Broadcasters and media outlets screening this year’s rescheduled 2020 UEFA European Championships have received calls for the suspension of gambling advertisements during this summer’s tournament.
An initiative of the Gambling with Lives charity, the Big Step campaign has received the backing of a group of 60 gambling law reform advocates in its pleas to broadcasters not to show betting advertisements during the rearranged tournament.
Penning a letter to several broadcasters and media outlets covering television, radio and online verticals, including ITV, Channel 4, Channel 5, Sky Sports, BT Sport, talkSPORT, Global Radio, Acast and Stakhanov, the Big Step detailed its suggestions on how to go about promoting the continental competition.
The letter read: “The tournament has been a long time coming and after a tough time for the country, fans should be able to enjoy it without being on the end of gambling advertising, especially given the pressures of the pandemic.
“Whilst we support adults’ right to bet should they wish, gambling advertising has no public health benefit and contributes to harm, yet it is nearly impossible to watch or listen to football without being exposed to it.
“Promoting gambling, including products with addiction rates of up to 50%, is a huge contradiction to the good work that football does, and we are concerned that this normalisation is creating a generation of young fans who think they have to bet to watch or listen to a game.”
Signatories to the campaign’s letter include survivors of gambling-related harm as well as Carolyn Harris MP and Ronnie Cowan MP, the Chair and Vice-Chair of the All-Party Parliamentary Group on Gambling Related Harm (GRH APPG).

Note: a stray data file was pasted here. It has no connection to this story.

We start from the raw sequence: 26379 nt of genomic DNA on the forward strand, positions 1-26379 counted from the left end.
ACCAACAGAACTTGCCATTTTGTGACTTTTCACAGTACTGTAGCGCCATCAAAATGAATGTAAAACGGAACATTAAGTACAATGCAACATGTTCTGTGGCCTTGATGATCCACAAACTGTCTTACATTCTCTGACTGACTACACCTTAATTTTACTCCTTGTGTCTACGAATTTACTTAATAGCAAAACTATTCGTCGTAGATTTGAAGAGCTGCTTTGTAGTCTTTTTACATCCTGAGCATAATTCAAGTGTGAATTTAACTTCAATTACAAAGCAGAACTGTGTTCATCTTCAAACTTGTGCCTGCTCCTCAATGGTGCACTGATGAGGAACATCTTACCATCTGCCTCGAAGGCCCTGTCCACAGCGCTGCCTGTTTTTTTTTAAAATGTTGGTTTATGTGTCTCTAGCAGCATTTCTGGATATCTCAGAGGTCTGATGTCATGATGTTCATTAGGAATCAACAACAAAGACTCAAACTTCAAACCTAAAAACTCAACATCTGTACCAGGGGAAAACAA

In addition, fellow MPs Paul Blomfield, Stuart McDonald and Mark Menzies have also given their support, as well as Christina Marriott, CEO of the Royal Society for Public Health and Louisa Mason, Senior Policy and Communications Executive at the Gambling Health Alliance.
Through campaigning, events and partnerships with football clubs delivering community education and awareness programmes, the Big Step aims to tackle this growing issue.
Notable clubs to have partnered with the programme include League Two side Forest Green Rovers FC, which last week became the first English football club to join the call for a gambling sponsorship ban, as well as Tranmere Rovers FC and Billericay Town FC.
James Grimes, Founder of the Big Step, remarked: “I founded the Big Step as a recovering gambling addict that was hooked in by football betting. I love the game passionately but we cannot let its damaging relationship with gambling advertising continue.
“Football has been a beacon of hope throughout the pandemic and the Euros will be a reason to celebrate as we hope the recovery continues. But they should not be a platform to promote addictive and harmful gambling products.”
The letter to broadcasters comes as gambling advertising comes under increasing public and political scrutiny, with a potential ban on sponsorship arrangements between sports clubs and betting operators touted as ‘the most likely outcome’ of the 2005 Gambling Act review.